Published: Sat, September 15, 2018
Research | By Clarence Powell

Hurricane Helene: All you need to know about storm

Hurricane Helene: All you need to know about storm

The enormous waves were recorded in the northeast quadrant of the hurricane, which is the strongest area of the storm. Rain chances also increase Saturday afternoon into Saturday night.

Maximum sustained winds remain near 60 miles per hour (95 km/h) with higher gusts.

Storm surge occurs when the hurricane-force winds blow over the ocean water.

It's not clear if the storm is expected to strengthen back into a hurricane after it hits the eastern Caribbean.

"Mild, very humid conditions are expected to develop during Monday, with rain moving up from the south in freshening southerly winds".

When the National Hurricane Updates shared a map of the category four hurricane, dubbed "the storm of a lifetime", on Facebook, people were quick to compare the pink round-headed shape displaying the devastation to something a lot less serious.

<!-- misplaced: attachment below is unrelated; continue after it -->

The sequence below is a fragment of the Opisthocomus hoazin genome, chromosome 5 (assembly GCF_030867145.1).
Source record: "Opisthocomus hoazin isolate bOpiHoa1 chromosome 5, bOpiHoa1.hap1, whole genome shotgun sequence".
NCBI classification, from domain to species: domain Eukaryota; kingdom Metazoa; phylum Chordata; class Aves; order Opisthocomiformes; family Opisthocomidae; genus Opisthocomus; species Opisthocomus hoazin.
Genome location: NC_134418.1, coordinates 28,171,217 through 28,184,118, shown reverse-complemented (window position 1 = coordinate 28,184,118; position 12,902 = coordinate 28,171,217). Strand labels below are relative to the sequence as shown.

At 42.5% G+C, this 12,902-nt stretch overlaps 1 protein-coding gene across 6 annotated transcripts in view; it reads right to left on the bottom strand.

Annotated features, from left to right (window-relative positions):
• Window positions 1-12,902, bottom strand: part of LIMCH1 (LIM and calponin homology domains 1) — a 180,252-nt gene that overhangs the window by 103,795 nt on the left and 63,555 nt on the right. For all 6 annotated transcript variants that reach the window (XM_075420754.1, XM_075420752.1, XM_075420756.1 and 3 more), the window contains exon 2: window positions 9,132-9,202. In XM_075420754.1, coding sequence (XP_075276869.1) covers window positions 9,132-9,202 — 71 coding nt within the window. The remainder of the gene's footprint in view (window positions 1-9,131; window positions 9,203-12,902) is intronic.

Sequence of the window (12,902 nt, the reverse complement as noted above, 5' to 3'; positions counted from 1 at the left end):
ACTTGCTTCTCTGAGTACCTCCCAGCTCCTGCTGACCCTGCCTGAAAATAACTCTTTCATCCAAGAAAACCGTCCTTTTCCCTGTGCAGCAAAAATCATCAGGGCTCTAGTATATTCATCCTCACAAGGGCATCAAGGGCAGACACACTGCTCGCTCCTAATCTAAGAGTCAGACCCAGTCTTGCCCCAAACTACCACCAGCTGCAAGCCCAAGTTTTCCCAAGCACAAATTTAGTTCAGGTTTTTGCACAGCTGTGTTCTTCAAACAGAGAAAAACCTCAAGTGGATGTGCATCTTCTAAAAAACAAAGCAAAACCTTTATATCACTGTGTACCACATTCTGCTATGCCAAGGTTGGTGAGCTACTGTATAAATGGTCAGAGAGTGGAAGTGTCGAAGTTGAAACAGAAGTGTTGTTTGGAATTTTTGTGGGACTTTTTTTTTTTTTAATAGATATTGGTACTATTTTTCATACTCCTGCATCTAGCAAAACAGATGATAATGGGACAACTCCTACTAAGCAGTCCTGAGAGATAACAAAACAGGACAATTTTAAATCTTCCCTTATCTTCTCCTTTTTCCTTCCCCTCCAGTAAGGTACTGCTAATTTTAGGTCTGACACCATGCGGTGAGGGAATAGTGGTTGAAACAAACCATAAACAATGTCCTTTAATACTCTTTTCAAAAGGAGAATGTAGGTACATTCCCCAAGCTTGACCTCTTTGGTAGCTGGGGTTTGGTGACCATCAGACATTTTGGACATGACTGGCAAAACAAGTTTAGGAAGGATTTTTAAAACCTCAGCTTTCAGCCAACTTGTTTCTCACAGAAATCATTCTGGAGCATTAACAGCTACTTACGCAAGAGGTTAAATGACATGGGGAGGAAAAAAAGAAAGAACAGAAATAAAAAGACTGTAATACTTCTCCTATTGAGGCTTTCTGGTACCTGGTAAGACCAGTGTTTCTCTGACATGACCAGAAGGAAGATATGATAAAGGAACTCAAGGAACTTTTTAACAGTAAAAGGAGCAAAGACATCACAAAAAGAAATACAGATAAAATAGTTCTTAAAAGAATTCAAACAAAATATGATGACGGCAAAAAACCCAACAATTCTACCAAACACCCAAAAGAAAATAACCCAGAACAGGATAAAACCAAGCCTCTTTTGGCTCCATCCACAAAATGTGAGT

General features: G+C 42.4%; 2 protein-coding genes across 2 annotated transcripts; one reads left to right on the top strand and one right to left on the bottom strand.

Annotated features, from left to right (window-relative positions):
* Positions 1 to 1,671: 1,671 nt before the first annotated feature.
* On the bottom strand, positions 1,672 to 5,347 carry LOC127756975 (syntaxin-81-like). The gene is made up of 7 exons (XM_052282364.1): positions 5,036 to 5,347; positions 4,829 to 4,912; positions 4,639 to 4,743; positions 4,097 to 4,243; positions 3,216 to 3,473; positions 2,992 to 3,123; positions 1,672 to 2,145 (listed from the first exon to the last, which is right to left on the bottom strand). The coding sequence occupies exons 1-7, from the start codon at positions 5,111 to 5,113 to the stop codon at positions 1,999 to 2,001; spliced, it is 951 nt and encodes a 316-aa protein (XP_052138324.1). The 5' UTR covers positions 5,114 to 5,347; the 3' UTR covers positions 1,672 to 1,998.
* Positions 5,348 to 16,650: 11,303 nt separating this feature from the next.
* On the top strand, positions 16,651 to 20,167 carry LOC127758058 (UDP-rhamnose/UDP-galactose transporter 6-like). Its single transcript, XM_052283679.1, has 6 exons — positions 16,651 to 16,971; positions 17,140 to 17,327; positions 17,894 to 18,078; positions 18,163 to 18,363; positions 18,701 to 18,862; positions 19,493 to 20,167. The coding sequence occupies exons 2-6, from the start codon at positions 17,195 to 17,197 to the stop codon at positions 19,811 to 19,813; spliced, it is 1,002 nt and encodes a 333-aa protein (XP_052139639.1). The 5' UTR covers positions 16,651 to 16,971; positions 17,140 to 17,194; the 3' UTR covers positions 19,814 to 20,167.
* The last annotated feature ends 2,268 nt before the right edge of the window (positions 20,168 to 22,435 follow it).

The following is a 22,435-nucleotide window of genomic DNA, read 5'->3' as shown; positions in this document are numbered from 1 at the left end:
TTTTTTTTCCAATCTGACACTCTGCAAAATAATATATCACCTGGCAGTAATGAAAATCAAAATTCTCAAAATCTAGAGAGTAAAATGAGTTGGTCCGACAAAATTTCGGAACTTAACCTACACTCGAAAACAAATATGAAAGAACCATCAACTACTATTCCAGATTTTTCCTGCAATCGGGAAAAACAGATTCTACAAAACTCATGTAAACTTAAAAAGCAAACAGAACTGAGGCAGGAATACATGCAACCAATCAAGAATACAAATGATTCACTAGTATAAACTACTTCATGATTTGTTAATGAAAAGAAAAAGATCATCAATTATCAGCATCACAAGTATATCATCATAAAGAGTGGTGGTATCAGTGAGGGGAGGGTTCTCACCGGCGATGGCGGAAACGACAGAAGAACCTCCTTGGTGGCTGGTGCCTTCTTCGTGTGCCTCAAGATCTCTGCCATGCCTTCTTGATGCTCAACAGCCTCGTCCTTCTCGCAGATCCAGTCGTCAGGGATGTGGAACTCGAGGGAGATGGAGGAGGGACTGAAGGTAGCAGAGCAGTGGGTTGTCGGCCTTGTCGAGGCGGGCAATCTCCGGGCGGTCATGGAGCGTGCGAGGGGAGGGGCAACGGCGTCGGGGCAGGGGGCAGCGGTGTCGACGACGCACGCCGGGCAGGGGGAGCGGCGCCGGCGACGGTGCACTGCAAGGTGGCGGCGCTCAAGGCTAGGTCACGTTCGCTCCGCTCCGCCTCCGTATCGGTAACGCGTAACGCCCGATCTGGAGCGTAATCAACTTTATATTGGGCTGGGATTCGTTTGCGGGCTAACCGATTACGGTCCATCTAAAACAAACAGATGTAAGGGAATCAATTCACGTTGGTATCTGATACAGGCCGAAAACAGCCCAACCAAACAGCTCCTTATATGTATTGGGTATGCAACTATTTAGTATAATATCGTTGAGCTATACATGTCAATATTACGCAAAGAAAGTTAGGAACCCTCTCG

STORM SURGE: Some coastal flooding is possible in areas of onshore winds. Conversely, the southern/western areas of the CSRA will see the least rain/wind.

Meanwhile, Isaac is a tropical storm that will eventually die out as it moves closer to the Yucatán Peninsula, according to Bridges.

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Georgia, Virginia and North and SC have declared states of emergency.

"By the time it reaches the United Kingdom we're looking at potential for 55 to 65mph gusts, with isolated chances of 70 to 80 miles per hour gusts on exposed high ground or coastal areas", Met Office spokesperson Nicola Maxy told i. The storm is expected to slow down and possibly stall near or over the coast on Friday.

"There remains large uncertainty in Helene's exact track, however a spell of very strong winds is expected, initially for parts of south-west England and west Wales".

Florence, which was downgraded to a Category 1 hurricane overnight, officially made landfall near Wrightsville Beach shortly before 7:45 a.m.

Forecasters say the eye of Hurricane Florence is wobbling slowly southwestward just off the coast of southeastern North Carolina, near the border with SC.

North Carolina alone is forecast to get 9.6 trillion gallons (36 trillion liters), enough to cover the Tar Heel state to a depth of about 10 inches (25 centimeters).

A remarkable satellite image shows Hurricane Florence in the Atlantic is one of just nine potentially unsafe storms now circling around the world.

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